Tuesday, October 03, 2006

Managing a news bureau in a war zone

I am pleased to post a short email interview with Borzou Daragahi, of the Los Angeles Times.

Borzou Daragahi is a noted journalist who has covered Iraq and Lebanon. He is the Baghdad bureau chief for the Los Angeles Times. Borzou was a nominated finalist for a 2005 Pulitzer Prize "for his vivid, deeply reported stories on the impact of the Iraq war on citizens and soldiers alike."

His articles have been very useful to this blogger. There are some very interesting points about the younger generation of Iraqi Kurdistan, Hezbollah and Nasrallah's treatment of women in Shiite Lebanon, and what it is like to manage an office in a war zone.

What is it like managing a bureau office in the middle of a war?

It's really a hugely challenging task. We have dozens of Iraqi employees who come in and out of the office every day. They lead dangerous and complicated lives. I am always worried that something might happen to one of them or their loved ones. My presence in Iraq causes constant strain for my loved ones. Day-to-day, there are many different things to juggle -- including finances, security, personnel issues -- before you even begin to get into journalistic questions, like what stories we should be writing. There is always some hassle -- like the military doesn't want to give a reporter an embed, or someone is stuck at a checkpoint -- that force you to stop what you're doing, veer off on some tangent. That said, it has been one of the most professionally satisfying experiences I've had.

In the LA Times published on 9/10/2006, you wrote: "A tour of Hezbollah's state within a state in southern Lebanon reveals a replica of the distinctive institutions and styles of the Islamic Republic's [Iran] ideological machinery, and offers clues to the militant group's powerful hold here."

Does Nasrallah and Hezbollah follow the concept of Valiye-Faqih?

This refers to the concept of guardianship of the jurispudent, the theocratic underpinnings which give the Shiite world's highest ranking cleric -- Iranian supreme leader Grand Ayatollah Ali Khamenei -- near-absolute dominion over the material world. In theory both Hezbollah and Nasrallah abide by the concept. But in practice they're pretty mellow about adhering to the rules set out by their leader. For example, it appears women in Shiite controlled sections of Lebanon dress as they wish, which is not the case in Iran. Nasrallah is an interesting character, and he rarely sprinkles his talk with religious rhetoric ... he's very worldly in his demeanor and talk. Still many secular Shiites and non-Shiites in Lebanon -- even those who kind of like Hezbollah and respect Nasrallah -- worry about who will take over the Hezbollah machinery after Nasrallah leaves, and what it will mean if a "true believer" takes over.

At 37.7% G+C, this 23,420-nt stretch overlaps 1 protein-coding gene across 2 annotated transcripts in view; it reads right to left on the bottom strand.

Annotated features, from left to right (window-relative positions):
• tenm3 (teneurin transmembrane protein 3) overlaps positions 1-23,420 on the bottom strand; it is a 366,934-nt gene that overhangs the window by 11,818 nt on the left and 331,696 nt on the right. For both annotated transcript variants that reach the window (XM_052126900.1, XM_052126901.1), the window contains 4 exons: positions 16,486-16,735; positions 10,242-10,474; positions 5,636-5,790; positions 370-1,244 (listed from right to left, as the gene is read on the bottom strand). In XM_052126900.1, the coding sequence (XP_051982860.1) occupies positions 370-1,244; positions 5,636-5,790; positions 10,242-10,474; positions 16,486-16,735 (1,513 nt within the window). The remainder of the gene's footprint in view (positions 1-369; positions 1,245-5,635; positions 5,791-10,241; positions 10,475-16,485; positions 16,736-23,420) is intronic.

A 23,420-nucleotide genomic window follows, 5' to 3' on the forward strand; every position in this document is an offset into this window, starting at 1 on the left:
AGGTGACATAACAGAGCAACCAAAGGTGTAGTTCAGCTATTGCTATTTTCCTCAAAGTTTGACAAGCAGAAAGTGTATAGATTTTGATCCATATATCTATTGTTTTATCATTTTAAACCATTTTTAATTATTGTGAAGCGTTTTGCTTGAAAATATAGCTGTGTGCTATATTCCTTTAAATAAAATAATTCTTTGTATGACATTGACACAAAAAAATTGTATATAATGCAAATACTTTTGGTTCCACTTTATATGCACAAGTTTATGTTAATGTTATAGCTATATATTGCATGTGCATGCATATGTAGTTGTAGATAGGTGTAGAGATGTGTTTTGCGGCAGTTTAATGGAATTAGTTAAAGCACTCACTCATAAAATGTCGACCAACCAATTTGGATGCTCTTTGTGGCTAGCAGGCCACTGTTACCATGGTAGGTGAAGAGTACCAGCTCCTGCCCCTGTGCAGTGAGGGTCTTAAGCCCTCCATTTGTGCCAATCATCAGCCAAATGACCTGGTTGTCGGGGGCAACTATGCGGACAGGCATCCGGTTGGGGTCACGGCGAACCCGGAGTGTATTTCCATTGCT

Do you believe Israel's strategy in the recent conflict has strengthened that concept of governance in southern Lebanon?

In general this question remains to be seen, but Israeli destruction of southern Lebanese villages and towns hardly bolsters the authority of the state in those areas. For one thing, it gave non-state actors such as Hezbollah and politically linked charities with ties to Christians, Sunnis and foreign countries the impetus to go into southern Lebanon and start doing good deeds, effectively highlighting the weakness of the central government. For another thing, much of the infrastructure of the state in southern Lebanon -- roads, power lines, municipal buildings -- was damaged or destroyed to varying degrees.

In the LA Times published on 9/4/2006, you reported on Kurdish autonomy and prosperity. I have read, in Azzaman (English) online, that there are demographic shifts into the more secure Kurdish region. In addition to the Kurdish peshmerga, have the Kurds enhanced or augmented security in their region of Iraq? Have they established extra check points?

They have definitely bolstered their overall security infrastructure, including additional checkpoints run by the various security organs.

If they have, could this enhance the Kurdish area's autonomy, perhaps creating a de facto state-within-a-state?

To some degree, Iraqi Kurdistan is already very much a state-within-a-state. It has been for more than a dozen years, since the 1991 Gulf War and the establishment of the Anglo-American-enforced no-fly zone over northern Iraq, which allowed Kurds to carve out their own region, including state-like organs such as ministries of defense, interior, finance, education and public works, as well as intelligence services under the auspices of the main Kurdish political parties. They pay lip service to the Baghdad government only for show. They're keen on keeping trusted Kurds at key posts in Baghdad, such as in the security ministries, if only to keep an eye on what the Iraqi Army and Police are up to. There is an even more pronounced Kurdish sense of autonomy among younger Kurds, most of whom spent very little time outside of Kurdish parts of Iraq and view Arabs in a negative light.